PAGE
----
In terms of turbo sixes, you could also consider another Holden model - the Insignia VXR. It’s cheaper than the XR6 Sprint by $3000, but substantially less powerful at 239kW/435Nm. That said, with all-wheel-drive grip and decent dynamics, it’s not a bad option if you’re not too fussed about having the fastest car in a straight line.

Holden Commodore SS V Redline
Holden Commodore SS V Redline



I’ll miss this turbo six. It’s a deeply impressive motor from a performance point of view, but sadly its ancient architecture means it won’t survive incoming emissions legislation - never mind the fact that the only vehicle it’s offered in is also about to shuffle off this mortal coil.

Speaking of which, it’s a shame the rest of the car can’t quite contain the massive performance churned out by that engine.

Were it more driveable and more agile it would issue a serious challenge to self-styled “driving machines” like the BMW M3, and that’s no exaggeration. It’s a cracking motor.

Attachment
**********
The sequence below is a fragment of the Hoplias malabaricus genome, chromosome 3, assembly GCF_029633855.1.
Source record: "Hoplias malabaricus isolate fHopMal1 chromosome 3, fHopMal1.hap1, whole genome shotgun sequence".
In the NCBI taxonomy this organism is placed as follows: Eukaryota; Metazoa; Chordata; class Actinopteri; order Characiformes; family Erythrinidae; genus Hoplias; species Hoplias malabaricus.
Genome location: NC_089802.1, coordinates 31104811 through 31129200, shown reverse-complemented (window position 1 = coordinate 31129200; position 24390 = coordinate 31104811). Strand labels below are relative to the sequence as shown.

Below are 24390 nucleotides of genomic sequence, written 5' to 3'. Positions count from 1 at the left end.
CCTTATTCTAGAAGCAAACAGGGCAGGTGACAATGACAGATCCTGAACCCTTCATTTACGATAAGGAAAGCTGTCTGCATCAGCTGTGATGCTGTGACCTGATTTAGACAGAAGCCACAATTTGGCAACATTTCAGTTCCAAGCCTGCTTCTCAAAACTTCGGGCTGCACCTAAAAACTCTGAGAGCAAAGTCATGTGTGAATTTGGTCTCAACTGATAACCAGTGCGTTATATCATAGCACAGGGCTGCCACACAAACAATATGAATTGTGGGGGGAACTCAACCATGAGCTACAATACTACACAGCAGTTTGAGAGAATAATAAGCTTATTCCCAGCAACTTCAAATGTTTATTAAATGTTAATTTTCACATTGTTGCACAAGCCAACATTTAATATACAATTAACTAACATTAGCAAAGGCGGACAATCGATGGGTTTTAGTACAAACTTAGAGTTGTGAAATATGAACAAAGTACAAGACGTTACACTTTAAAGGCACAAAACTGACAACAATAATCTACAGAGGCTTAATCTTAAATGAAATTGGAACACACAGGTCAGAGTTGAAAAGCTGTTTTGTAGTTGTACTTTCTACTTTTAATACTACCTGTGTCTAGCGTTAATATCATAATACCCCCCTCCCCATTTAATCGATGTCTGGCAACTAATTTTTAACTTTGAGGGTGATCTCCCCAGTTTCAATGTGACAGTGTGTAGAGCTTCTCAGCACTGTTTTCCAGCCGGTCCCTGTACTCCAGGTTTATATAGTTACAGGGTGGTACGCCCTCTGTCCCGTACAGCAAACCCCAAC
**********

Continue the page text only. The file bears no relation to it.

Instead, love the XR6 Sprint for what it represents - the culmination of Ford’s presence in this country, and the last Ford to be entirely designed by Aussie brains and entirely built by Aussie hands.

It’s a poignant symbol of what we as a nation are about to lose, but as a performance car the XR6 Sprint disappoints.

It is yesterday’s hero. While those with a nostalgic eye or an affinity for home-grown muscle cars will forgive its many foibles, for the rest of us the Falcon XR6 Sprint is just the last burst of dim light from the fading star that is domestic car manufacturing.